The ABCs of coaching for managers
  • leadership
  • Blog post

The ABCs of coaching for managers

Want to be a successful coach? Just remember your ABCs. Coaching gurus Kevin Eikenberry and Guy Harris list the essentials of great coaching as:

Accountability. When the person you’re coaching goes out and performs, whom does that performance belong to? You? Of course not. The coachee is ultimately accountable for his or her performance, and the coach must remember that. Otherwise coaching can turn into nannying, enabling or something else undesirable. “Great coaches promote the confidence, skill, and proficiency of the other person, and always keep the performer clear on his ultimate accountability,” is how our gurus put it.

Belief. If you want to coach someone to achieve someone’s maximum potential, you must believe in that person’s potential. If you do, you’ll coach with more passion and effectiveness, and they’ll feel your belief in them and act accordingly. You can see the corollary to this principle: If you find it impossible to believe in a person’s potential, don’t coach them. Maybe you can find someone who will.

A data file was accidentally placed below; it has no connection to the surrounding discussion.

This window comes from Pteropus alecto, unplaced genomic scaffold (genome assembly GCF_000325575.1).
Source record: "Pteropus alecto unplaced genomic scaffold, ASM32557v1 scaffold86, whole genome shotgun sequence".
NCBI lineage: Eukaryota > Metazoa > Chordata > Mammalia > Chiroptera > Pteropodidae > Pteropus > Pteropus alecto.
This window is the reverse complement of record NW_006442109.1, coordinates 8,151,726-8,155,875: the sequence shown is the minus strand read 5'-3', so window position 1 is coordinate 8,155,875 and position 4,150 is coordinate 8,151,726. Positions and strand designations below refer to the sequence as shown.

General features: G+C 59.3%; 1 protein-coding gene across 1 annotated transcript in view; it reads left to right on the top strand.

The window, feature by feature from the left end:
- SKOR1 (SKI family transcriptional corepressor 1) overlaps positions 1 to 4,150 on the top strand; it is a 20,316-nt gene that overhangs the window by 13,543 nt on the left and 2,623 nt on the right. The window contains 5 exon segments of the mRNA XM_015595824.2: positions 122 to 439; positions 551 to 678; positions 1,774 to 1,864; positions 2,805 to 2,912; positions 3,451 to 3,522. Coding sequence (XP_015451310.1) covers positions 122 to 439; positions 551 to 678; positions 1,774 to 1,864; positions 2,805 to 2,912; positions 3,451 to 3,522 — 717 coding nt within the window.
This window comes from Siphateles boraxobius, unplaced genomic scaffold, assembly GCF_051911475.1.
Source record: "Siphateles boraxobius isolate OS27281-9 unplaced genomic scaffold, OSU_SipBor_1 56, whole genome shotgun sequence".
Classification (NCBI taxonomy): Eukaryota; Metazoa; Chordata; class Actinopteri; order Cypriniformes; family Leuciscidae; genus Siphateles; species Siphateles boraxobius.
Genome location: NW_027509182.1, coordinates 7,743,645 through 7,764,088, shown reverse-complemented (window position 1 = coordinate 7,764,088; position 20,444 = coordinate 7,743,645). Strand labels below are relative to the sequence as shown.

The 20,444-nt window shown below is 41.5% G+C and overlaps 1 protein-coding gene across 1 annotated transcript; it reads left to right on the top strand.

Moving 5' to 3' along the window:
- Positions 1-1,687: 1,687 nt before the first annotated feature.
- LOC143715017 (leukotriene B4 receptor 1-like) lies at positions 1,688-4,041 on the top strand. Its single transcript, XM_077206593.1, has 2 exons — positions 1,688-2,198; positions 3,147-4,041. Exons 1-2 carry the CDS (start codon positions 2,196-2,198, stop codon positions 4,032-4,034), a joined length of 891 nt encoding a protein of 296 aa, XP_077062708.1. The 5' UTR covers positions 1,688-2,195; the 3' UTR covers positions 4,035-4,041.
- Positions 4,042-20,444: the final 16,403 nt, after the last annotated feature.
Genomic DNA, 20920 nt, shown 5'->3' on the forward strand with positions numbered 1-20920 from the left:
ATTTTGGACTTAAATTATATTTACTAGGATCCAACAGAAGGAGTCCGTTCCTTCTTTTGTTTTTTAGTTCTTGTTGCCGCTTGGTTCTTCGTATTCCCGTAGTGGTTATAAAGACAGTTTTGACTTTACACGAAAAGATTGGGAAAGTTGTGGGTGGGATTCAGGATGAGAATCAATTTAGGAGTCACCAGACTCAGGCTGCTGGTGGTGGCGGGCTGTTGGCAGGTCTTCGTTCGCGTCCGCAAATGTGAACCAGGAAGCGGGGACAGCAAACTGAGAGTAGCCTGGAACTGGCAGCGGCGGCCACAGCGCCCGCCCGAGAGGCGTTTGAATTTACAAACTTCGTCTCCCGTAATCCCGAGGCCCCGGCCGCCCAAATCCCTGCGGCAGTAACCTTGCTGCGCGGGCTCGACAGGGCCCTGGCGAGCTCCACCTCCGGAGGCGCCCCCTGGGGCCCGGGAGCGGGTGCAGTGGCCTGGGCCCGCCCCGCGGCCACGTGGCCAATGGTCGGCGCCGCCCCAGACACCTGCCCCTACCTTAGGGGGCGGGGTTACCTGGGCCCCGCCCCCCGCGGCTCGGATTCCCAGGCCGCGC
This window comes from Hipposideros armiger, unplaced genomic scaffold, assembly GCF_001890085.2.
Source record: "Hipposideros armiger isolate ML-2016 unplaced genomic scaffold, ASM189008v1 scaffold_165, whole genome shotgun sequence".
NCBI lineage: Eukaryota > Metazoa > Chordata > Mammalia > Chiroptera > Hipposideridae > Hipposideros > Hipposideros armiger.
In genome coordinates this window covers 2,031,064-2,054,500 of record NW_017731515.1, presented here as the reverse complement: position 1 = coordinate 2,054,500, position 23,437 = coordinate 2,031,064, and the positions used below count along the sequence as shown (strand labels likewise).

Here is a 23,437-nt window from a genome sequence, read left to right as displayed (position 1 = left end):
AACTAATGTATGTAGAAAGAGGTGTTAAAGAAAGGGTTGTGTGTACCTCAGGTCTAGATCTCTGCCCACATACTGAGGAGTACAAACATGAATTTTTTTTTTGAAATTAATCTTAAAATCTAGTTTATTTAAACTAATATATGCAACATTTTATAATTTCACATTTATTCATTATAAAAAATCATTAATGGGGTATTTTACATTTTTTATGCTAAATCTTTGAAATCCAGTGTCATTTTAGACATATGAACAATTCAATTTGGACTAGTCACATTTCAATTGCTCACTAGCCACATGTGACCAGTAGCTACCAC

Conversation. Great coaches create conversations, resisting the temptation to “set the other person straight” through advice.

These coaches ask lots of questions and work to learn more about the coachee in order to get that person’s ideas, thoughts, and opinions. This dialogue engages the coachee and deepens your relationship.

Source: “From Bud to Boss: Secrets to a Successful Transition to Remarkable Leadership,” by Eikenberry and Harris.

photo credit: jerebu

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